Judge Dowling was also of the same opinion.

 

Forbes C.J., Dowling and Burton JJ, 8 June 1833

Source: Dowling, Proceedings of the Supreme Court, Vol. 83, State Records of New South Wales, 2/3266[7 ]

[p. 1] Dowling J.

This was an action of assumpsit on a promissory note for the sum of 15.£. payable after date with a count for interest after date.  The deft suffered judgment to go by default.  At the computation of principal and interest before Burton J. & two assessors last term, the plf claimed interest at and after the rate of 8£ per [?] from the time the note was dishonored, until the day of signing the final judgement, on the ground that such rate of interest, was the common and usual rate of interest for money in this colony.  The learned judge allowed the plf to take a verdict [p. 2] for the principal sum named in the promissory note "with lawful interest" and reserved for consideration, the question "what is lawful interest for money in this colony".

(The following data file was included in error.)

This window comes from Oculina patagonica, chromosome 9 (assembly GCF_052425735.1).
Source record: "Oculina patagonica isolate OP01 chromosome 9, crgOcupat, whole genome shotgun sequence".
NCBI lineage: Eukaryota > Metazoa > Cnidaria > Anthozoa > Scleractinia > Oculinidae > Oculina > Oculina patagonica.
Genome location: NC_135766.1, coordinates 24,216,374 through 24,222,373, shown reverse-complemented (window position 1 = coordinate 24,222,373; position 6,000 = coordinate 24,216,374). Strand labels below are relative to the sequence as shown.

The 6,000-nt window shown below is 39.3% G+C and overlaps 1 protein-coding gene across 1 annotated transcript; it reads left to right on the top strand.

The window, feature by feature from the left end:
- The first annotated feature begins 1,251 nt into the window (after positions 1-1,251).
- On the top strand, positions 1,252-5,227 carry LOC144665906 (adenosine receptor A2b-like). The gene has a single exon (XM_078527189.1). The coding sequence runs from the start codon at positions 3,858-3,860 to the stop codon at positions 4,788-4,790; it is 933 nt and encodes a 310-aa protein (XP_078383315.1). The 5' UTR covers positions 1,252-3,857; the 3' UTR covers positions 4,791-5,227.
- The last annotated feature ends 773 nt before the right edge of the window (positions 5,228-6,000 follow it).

This question came in to be argued on the 6th April last.  The argument was conducted by Mr F. Stephen for the plf & Mr Norton for the deft.

The substantial question involved in this case, is whether the statutes of usury are in force in this colony.